X

Thank you for sharing!

Your article was successfully shared with the contacts you provided.

PHILADELPHIA-The New York-based owner of three Downtown buildings is looking for net lease deals on 600,000 sf of prime office space. The investment firm’s new broker says the buildings are currently leased far below market rates and most of the space will roll over within a few years.

Central business district properties the Architects Building, Lafayette Building and Lewis Tower are all owned by the same undisclosed New York-based investment firm, according to Ruth Barone, a senior vice president at Carlton Advisory Services, the real estate advisory firm charged with net leasing the properties. Barone is marketing the properties along with Carlton chairman Howard Michaels Michael Butz, also a senior vice president at the firm.

According to Michaels, the properties’ current tenants are holding leases “30% below market, and 50% to 70% of the leases in all of the buildings will roll over in three to four years,” making a net-lease deal an attractive investment for a long-term investor willing to ride out the current economic mudslide.

Barone tells GlobeSt.com that the buildings are not only leased at “five to six bucks below market, in the $10 to $13 range,” but that their quality and location are especially marketable.

“The properties are great,” Barone says. “They have tremendous upside, with potential as office and as residential space. And Philadelphia has undergone quite a renaissance.” She says any investor with a knowledge of Philadelphia’s real estate history will take notice.

The Architects Building is a 26-story, 185,000-sf art deco tower “right in center city,” Barone says. The Lafayette Building, “just across from Independence Hall and the Liberty Bell,” is an 11-story, 180,000-sf Federal-style structure and the Lewis Tower is another art deco property, 35 stories high and 185,000 sf, also in the city center.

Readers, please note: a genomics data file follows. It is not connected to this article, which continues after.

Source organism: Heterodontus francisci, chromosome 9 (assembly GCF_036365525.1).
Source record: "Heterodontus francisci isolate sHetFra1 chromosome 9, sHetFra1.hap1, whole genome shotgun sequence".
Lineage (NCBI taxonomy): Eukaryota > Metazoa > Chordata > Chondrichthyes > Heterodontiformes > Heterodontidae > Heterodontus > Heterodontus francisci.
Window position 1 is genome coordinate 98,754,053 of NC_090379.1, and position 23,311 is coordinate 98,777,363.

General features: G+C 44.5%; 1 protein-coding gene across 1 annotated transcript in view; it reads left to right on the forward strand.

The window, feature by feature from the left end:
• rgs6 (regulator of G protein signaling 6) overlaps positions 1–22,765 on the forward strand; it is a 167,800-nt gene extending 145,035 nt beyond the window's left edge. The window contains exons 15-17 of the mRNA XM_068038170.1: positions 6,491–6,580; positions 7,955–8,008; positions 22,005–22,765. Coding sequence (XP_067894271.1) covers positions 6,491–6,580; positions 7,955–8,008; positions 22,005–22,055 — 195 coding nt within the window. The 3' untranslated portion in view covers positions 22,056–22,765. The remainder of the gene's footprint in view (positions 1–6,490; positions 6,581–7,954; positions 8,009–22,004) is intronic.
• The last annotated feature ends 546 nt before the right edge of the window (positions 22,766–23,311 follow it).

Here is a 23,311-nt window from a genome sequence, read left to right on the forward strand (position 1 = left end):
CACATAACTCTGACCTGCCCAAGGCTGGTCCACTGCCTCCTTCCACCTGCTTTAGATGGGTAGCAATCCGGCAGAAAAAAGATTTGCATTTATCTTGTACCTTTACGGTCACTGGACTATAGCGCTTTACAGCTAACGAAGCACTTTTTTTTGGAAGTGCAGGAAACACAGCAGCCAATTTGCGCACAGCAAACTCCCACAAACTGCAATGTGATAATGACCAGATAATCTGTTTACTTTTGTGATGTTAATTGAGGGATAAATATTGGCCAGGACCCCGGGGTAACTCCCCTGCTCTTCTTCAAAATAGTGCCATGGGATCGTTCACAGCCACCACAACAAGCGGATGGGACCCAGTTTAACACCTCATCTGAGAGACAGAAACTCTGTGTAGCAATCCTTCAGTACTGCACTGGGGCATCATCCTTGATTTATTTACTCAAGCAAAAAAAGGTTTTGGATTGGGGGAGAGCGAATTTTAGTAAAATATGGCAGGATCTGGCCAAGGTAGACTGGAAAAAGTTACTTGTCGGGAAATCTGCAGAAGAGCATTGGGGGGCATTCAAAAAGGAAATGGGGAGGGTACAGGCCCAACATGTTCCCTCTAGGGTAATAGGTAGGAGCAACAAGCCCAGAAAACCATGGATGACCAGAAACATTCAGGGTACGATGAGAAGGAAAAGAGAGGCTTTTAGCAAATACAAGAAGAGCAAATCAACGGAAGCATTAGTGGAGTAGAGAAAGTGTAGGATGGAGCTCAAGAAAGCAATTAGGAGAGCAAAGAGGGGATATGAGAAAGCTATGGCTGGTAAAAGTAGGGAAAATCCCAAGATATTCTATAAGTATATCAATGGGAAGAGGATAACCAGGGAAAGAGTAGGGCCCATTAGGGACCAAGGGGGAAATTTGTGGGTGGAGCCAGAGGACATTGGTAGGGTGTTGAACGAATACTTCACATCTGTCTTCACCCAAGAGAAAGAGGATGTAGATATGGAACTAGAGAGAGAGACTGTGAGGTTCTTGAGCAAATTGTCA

Barone says the owner is looking for “a complete net lease. The tenant will have full control of the property. If they want to take over the top floors, that’s fine. If they want to make it into a hotel, that’s fine. All they have to do is pay the rent on a monthly basis to the owner.”

Want to continue reading?
Become a Free ALM Digital Reader.

Once you are an ALM digital member, you’ll receive:

  • Unlimited access to GlobeSt and other free ALM publications
  • Access to 15 years of GlobeSt archives
  • Your choice of GlobeSt digital newsletters and over 70 others from popular sister publications
  • 3 free articles* across the ALM subscription network every 30 days
  • Exclusive discounts on ALM events and publications

*May exclude premium content
Already have an account?

Dig Deeper

GlobeSt

Join GlobeSt

Don't miss crucial news and insights you need to make informed commercial real estate decisions. Join GlobeSt.com now!

  • Free unlimited access to GlobeSt.com's trusted and independent team of experts who provide commercial real estate owners, investors, developers, brokers and finance professionals with comprehensive coverage, analysis and best practices necessary to innovate and build business.
  • Exclusive discounts on ALM and GlobeSt events.
  • Access to other award-winning ALM websites including ThinkAdvisor.com and Law.com.

Already have an account? Sign In Now
Join GlobeSt

Copyright © 2020 ALM Media Properties, LLC. All Rights Reserved.